Cable Snaps, Elevator Plunges, Occupants Trapped At Chicago's Former Hancock Center
In the wee hours of Friday, an elevator malfunction at Chicago's former John Hancock Center, now known as 875 North Michigan Ave., sent a car with six occupants plunging from the 95th to the 11th floor. One of the car's hoist ropes had apparently broken.
Modern safety features such as multiple hoist ropes and speed brakes kept the car from plummeting all the way to the ground and killing or severely injuring the passengers. Even so, they ended up stranded at the 11th floor — where there was no exit — for most of the night.
The occupants had been at the restaurant on the building's 95th floor before boarding the elevator. The car they were riding in accelerated more than usual and then came to a stop, though not abruptly enough to injure them.
Because the shaft had no intermediate stops, the Chicago Fire Department first had to look for the elevator, the Chicago Tribune reports. Then the rescuers cut a hole in the wall to reach the trapped occupants.
"It was a precarious situation where we had the cable break on top of the elevator (and) we couldn't do an elevator-to-elevator rescue, we had to breach a wall," Chicago Battalion Fire Chief Patrick Maloney told the Tribune.
As yet, it is not clear why the hoist rope failed so dramatically. The elevator passed its annual safety inspection by the city of Chicago earlier this year.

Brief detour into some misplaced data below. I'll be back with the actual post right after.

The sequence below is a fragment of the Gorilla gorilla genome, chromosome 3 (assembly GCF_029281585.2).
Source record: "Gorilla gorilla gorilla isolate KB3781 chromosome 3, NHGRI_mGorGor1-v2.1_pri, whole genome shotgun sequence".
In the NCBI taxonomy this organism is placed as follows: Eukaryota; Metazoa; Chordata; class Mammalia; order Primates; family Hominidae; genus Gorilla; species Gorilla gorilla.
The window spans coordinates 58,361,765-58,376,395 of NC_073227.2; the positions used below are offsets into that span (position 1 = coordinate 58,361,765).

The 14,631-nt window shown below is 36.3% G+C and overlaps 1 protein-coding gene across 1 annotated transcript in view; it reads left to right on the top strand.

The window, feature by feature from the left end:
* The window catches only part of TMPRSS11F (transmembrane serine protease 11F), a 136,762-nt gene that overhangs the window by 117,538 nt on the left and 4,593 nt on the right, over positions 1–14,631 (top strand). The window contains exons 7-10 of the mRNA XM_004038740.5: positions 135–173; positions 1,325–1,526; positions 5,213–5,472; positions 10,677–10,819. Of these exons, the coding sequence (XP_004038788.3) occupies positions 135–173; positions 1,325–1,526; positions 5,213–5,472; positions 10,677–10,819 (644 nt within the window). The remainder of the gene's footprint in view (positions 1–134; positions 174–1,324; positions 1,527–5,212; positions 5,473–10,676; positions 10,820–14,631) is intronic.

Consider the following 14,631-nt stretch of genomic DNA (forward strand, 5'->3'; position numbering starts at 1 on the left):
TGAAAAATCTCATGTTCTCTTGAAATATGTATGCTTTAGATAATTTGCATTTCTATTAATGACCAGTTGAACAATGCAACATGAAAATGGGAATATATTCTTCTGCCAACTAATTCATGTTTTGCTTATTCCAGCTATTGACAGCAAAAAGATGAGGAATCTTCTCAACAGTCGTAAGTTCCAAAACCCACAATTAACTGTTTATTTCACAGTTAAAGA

This summer, 875 North Michigan Avenue owner Hearn struck a deal to sell the office portion of the tower to Sterling Bay. The building's condos, as well as the restaurant and observation deck, are separately owned.
In the U.S., there are an estimated 900,000 elevators, each serving an average of 20,000 people per year, according to Consumer Watch. U.S. elevators make 18 billion passenger trips per year.
The Otis Elevator Co. machines alone carry the equivalent of the world's population in their elevators every five days, Gizmodo reports.
Considering how often they are used, relatively few people die in elevator accidents. Incidents involving elevators and escalators kill about 30 and seriously injure about 17,000 people each year in the United States, according to data provided by the U.S. Bureau of Labor Statistics and the Consumer Product Safety Commission.
Elevators cause almost 90% of those deaths and 60% of serious injuries by elevators and escalators. However, merely riding elevators is a fairly low-risk business, since accidents involving workers on or near elevators — including those installing, repairing and maintaining elevators, and working in or near elevator shafts — account for almost half of the annual deaths.
Half of worker deaths in or near elevator shafts were due to falls. Other incidents include workers caught in or between moving parts of elevators or escalators, being in or on elevators or platforms that collapse, or being struck by elevators or counterweights.
Elevator mishaps may be rare for ordinary passengers, but they can receive a lot of attention when they occur, such as the hapless passenger who was trapped in a New York elevator for nearly two days, or a far more gruesome case in which a man was decapitated by an elevator in Houston.